Friday 22 June 2012

‘Lenz 100’ a make of East German taxi?

nevard_120621_BQ_DSC_6247 by nevardmedia
nevard_120621_BQ_DSC_6247, a photo by nevardmedia on Flickr.
When it comes to model trains whilst the day jobs of photography and broadcast telly embrace the latest in technology, I have in contrast never been happy with model railway ‘tech’, having a fear of wires, controllers and all the bits underneath the baseboard that make these models of ours move to some kind of order. I am a Luddite, in fact I am the father of Luddite, being even more tech-sceptical than the most Luddite of Luddites when it comes to toy chuffers.

Given the choice, I am far happier with a paintbrush that a soldering iron, if only for the fact that if I get paint on clothes it may well wash out, but a soldering iron will painfully burn me and make holes in my attire. It does similar things to carpets, so much so that the spare room has a strategically placed rug to hide that molten burn created by me dropping a soldering iron into the cheap synthetic carpets left by the previous owners.

What’s all this got to do with DCC? Well to be honest DCC has never really interested me, certainly not enough to make me want to splash out on such. But because one of my jobs is to visit people with wonderful trainsets, my pals at the magazine have been slowly slipping me bits of DCC stuff to me to try to motivate me into understanding a little more about some of the modellers I visit who increasingly have ‘gone DCC’.

Looking back, this all started off with the loan a ‘Lenz 100’, which I must admit has been sat in my loft since we moved a couple of years ago, the Lenz sounding more like a make of East German taxi than something to do with toy chuffers.

Then the day before yesterday, having all but totally forgotten about that box, I was given a Bachmann Class 24 with built in sound for ‘familiarization purposes’, the thought I think being that ‘it will help me bond with the readers and understand their needs’.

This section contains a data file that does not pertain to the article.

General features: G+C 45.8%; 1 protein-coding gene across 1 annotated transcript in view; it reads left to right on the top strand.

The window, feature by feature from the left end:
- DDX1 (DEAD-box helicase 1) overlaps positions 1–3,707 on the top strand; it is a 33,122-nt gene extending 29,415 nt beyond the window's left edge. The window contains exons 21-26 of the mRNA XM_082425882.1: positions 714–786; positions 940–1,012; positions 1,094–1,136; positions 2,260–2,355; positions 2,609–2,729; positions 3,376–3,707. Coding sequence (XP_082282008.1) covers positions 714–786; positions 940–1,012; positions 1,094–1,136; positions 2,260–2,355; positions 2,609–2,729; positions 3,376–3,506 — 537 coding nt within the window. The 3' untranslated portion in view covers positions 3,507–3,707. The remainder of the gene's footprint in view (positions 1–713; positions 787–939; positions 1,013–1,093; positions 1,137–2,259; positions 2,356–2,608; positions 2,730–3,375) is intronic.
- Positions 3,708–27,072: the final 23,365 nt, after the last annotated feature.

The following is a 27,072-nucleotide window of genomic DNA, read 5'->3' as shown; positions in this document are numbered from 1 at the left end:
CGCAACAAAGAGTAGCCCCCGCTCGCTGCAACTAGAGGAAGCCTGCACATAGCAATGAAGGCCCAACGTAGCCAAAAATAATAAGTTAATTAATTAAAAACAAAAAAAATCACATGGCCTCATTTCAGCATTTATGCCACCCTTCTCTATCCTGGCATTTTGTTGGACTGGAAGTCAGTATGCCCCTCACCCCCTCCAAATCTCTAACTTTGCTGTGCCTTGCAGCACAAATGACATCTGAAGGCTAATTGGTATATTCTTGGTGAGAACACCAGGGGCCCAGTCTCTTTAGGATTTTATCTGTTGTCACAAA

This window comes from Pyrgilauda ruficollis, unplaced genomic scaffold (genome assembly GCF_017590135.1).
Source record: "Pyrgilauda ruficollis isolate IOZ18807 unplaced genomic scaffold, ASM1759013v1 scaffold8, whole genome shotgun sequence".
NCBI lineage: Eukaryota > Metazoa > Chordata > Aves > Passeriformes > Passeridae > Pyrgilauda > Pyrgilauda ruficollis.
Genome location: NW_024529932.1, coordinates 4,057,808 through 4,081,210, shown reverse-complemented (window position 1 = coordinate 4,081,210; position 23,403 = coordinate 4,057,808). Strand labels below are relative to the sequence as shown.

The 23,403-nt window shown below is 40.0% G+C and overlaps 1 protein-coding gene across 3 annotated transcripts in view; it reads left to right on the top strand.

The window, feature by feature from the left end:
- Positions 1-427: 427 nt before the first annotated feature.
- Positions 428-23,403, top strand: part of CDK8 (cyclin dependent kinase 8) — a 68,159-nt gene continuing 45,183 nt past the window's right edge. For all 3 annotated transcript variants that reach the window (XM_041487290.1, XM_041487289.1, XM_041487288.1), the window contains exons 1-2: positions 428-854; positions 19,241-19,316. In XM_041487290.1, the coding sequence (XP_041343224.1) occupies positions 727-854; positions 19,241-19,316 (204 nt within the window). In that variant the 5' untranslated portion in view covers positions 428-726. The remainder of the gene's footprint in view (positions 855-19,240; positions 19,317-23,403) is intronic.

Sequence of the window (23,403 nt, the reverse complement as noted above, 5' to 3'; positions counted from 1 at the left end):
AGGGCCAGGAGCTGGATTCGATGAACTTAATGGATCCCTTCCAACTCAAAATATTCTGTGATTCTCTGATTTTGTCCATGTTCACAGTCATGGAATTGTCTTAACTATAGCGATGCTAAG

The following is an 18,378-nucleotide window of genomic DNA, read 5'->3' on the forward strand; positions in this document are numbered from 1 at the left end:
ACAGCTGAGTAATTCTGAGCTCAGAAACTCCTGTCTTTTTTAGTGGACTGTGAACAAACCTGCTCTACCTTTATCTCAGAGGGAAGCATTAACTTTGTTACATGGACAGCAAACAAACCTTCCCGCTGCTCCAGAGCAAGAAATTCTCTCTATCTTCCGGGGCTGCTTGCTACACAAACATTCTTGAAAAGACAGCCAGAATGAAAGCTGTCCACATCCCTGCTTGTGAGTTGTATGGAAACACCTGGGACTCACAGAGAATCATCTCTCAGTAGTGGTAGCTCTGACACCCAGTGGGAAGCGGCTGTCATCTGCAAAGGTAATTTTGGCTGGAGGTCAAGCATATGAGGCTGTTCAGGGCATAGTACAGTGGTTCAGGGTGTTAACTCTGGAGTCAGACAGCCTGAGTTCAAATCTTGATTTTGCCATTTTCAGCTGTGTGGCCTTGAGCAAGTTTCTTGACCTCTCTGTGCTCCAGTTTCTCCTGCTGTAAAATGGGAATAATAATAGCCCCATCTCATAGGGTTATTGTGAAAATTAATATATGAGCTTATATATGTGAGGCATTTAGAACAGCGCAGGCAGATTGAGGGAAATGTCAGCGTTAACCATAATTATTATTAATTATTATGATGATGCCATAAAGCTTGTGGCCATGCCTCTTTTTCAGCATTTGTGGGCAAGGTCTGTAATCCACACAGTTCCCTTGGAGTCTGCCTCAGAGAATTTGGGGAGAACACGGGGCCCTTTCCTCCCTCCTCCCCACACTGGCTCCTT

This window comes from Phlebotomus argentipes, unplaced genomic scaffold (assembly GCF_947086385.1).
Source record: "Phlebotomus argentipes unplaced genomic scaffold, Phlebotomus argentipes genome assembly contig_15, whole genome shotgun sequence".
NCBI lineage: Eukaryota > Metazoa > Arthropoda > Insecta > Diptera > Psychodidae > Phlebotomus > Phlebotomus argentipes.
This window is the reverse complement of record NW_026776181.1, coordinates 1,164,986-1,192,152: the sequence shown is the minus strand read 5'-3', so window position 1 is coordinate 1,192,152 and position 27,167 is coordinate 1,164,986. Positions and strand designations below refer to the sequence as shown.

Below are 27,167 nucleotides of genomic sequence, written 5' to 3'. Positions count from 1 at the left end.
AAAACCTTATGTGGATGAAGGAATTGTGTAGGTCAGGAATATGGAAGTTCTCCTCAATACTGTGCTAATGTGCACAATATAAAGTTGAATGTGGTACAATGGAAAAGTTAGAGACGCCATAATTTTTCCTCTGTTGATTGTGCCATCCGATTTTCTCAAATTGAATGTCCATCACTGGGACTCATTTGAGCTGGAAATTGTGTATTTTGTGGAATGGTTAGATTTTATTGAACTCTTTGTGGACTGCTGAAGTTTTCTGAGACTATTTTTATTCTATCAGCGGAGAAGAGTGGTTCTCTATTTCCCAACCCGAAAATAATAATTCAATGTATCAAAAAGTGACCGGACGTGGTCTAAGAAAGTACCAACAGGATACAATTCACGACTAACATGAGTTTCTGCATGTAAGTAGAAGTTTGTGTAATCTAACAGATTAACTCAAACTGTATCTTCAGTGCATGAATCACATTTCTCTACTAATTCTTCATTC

Moving on 24 hours, I’m sat there looking like a small child on Christmas Day with a length of track, a shiny loco, various electronic bits that look like the immobiliser from that East German taxi, and some rather drab wordy looking manuals which look like they’re aimed at software developers rather than Luddite man.

My wife tends to operate the Sky + box at home, for to me it’s a reminder of much of the second rate TV programming I tend to get involved with when not behind a camera. She saw me baffled by Lenz 100 East German Taxi immobiliser instructions, and because woman actually read the instructions she got the loco running to and fro along the yard of track with the same dexterity seen when she flicks between Eastenders and Big Brother whilst recording Big Fat Gypsy Weddings all at the same time.

There was still the problem of the sound, the loco sounding no different to any other loco I’ve played with in the last 30 or so years. The Lenz instructions were a little vague in this area, so they were put back in the box as my wife was engrossed in CSI New York. Next I did ‘the Google thing’, but nothing there was really of much use, though I did find out a little about Soviet Army infrared low light lens technology from 1981 suggesting I’d used the wrong keywords.

Because some of this DCC thing is about getting to know our readers a little better, as well as hopefully having a little more insight as to why I don’t like running trains, what better than ask one of these fine souls who for some reason want to ‘like’ my smoke and mirrors approach to model railways? Some time ago I set up a Facebook page to share my modelling activities and to see other model maker’s work, so Thursday evening posted words to the effect of ‘help I haven’t a clue’. Within a few minutes I was in possession of just the numbers required to punch in to get the loco horn to “mee-marr” and the sound of that Sulzer chortle so familiar of this class. Marvelous - thank you!

As a photographer it might be thought that there’s little advantage of DCC, but of course it allows loco lights to be lit without the loco moving as the above photo demonstrates. In the past I’d have slowly increased the power until the lights glowed, a fine balance to which anyone will know who runs DC is just as the loco starts to move. Gone are blurred locos which moved during the exposure or some obstacle just out of frame to stop the loco moving.

As for the sound, I wish I’d had it years ago when we shared walls with that family from hell, I could have blocked out their trashy 4am music, or tooted the loco horn several times just as I thought they’d finally nodded off at 8am. Moving on and leaving evil thoughts well behind, I wonder what a SDJR 7F would sound like with a sound chip?


  1. Hello Chris.

    You have my sympathy on the telly front, same thing here but add foreign weddings!!! from the lady of the house, what is your feelings about dcc now you have dabbled.
    If I may be so bold I am hoping to go to near Church Brampton for my monthly railway photography overdose, as I am coming up from Hampshire did you use the Trainspots guide or did one of the "old fellows" know of it.


  2. Trainspots is what we used all of us being green to the area, checkout Watford (Northants) and Long Buckby too.

  3. "I wonder what a SDJR 7F would sound like with a sound chip" - Dreadful.

    Just make chuff-chuff noises behind the layout.


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